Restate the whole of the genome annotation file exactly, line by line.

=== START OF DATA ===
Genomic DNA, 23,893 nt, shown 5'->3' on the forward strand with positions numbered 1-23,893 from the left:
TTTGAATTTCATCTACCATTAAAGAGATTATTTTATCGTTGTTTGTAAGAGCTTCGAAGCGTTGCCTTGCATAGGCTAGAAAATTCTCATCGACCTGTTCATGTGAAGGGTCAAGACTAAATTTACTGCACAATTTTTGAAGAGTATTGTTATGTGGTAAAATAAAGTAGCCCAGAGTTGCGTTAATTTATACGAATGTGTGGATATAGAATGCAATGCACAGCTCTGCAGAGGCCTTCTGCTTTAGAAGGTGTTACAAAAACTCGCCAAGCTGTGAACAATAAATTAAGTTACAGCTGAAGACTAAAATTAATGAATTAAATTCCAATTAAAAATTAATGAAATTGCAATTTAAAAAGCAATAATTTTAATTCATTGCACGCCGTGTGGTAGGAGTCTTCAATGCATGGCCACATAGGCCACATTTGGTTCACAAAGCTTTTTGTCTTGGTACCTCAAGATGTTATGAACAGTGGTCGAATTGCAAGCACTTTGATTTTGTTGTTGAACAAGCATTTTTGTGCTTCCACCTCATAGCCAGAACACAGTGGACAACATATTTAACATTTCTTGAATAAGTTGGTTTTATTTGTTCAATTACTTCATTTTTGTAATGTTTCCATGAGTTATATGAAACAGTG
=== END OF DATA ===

Genomic DNA, 23,893 nt, shown 5'->3' on the forward strand with positions numbered 1-23,893 from the left:
TTTGAATTTCATCTACCATTAAAGAGATTATTTTATCGTTGTTTGTAAGAGCTTCGAAGCGTTGCCTTGCATAGGCTAGAAAATTCTCATCGACCTGTTCATGTGAAGGGTCAAGACTAAATTTACTGCACAATTTTTGAAGAGTATTGTTATGTGGTAAAATAAAGTAGCCCAGAGTTGCGTTAATTTATACGAATGTGTGGATATAGAATGCAATGCACAGCTCTGCAGAGGCCTTCTGCTTTAGAAGGTGTTACAAAAACTCGCCAAGCTGTGAACAATAAATTAAGTTACAGCTGAAGACTAAAATTAATGAATTAAATTCCAATTAAAAATTAATGAAATTGCAATTTAAAAAGCAATAATTTTAATTCATTGCACGCCGTGTGGTAGGAGTCTTCAATGCATGGCCACATAGGCCACATTTGGTTCACAAAGCTTTTTGTCTTGGTACCTCAAGATGTTATGAACAGTGGTCGAATTGCAAGCACTTTGATTTTGTTGTTGAACAAGCATTTTTGTGCTTCCACCTCATAGCCAGAACACAGTGGACAACATATTTAACATTTCTTGAATAAGTTGGTTTTATTTGTTCAATTACTTCATTTTTGTAATGTTTCCATGAGTTATATGAAACAGTG